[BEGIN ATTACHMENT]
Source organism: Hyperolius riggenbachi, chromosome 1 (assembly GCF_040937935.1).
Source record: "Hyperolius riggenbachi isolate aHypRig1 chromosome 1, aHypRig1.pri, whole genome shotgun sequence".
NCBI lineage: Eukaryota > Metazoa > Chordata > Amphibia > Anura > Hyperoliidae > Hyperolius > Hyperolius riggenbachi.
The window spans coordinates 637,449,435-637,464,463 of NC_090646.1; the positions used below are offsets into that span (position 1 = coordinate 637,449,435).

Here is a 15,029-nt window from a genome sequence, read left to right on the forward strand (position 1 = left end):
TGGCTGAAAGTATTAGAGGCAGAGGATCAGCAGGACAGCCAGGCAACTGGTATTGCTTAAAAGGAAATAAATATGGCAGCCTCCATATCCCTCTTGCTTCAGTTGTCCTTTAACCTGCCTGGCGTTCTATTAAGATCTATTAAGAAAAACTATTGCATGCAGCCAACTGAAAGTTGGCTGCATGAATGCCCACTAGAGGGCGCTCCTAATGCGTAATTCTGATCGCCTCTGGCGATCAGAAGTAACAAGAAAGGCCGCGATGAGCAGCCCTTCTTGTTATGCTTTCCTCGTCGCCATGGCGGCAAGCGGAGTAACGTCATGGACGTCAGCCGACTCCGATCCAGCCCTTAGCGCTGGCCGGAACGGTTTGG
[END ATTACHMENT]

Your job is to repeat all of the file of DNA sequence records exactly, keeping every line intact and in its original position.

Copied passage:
Source organism: Hyperolius riggenbachi, chromosome 1 (assembly GCF_040937935.1).
Source record: "Hyperolius riggenbachi isolate aHypRig1 chromosome 1, aHypRig1.pri, whole genome shotgun sequence".
NCBI lineage: Eukaryota > Metazoa > Chordata > Amphibia > Anura > Hyperoliidae > Hyperolius > Hyperolius riggenbachi.
The window spans coordinates 637,449,435-637,464,463 of NC_090646.1; the positions used below are offsets into that span (position 1 = coordinate 637,449,435).

Here is a 15,029-nt window from a genome sequence, read left to right on the forward strand (position 1 = left end):
TGGCTGAAAGTATTAGAGGCAGAGGATCAGCAGGACAGCCAGGCAACTGGTATTGCTTAAAAGGAAATAAATATGGCAGCCTCCATATCCCTCTTGCTTCAGTTGTCCTTTAACCTGCCTGGCGTTCTATTAAGATCTATTAAGAAAAACTATTGCATGCAGCCAACTGAAAGTTGGCTGCATGAATGCCCACTAGAGGGCGCTCCTAATGCGTAATTCTGATCGCCTCTGGCGATCAGAAGTAACAAGAAAGGCCGCGATGAGCAGCCCTTCTTGTTATGCTTTCCTCGTCGCCATGGCGGCAAGCGGAGTAACGTCATGGACGTCAGCCGACTCCGATCCAGCCCTTAGCGCTGGCCGGAACGGTTTGG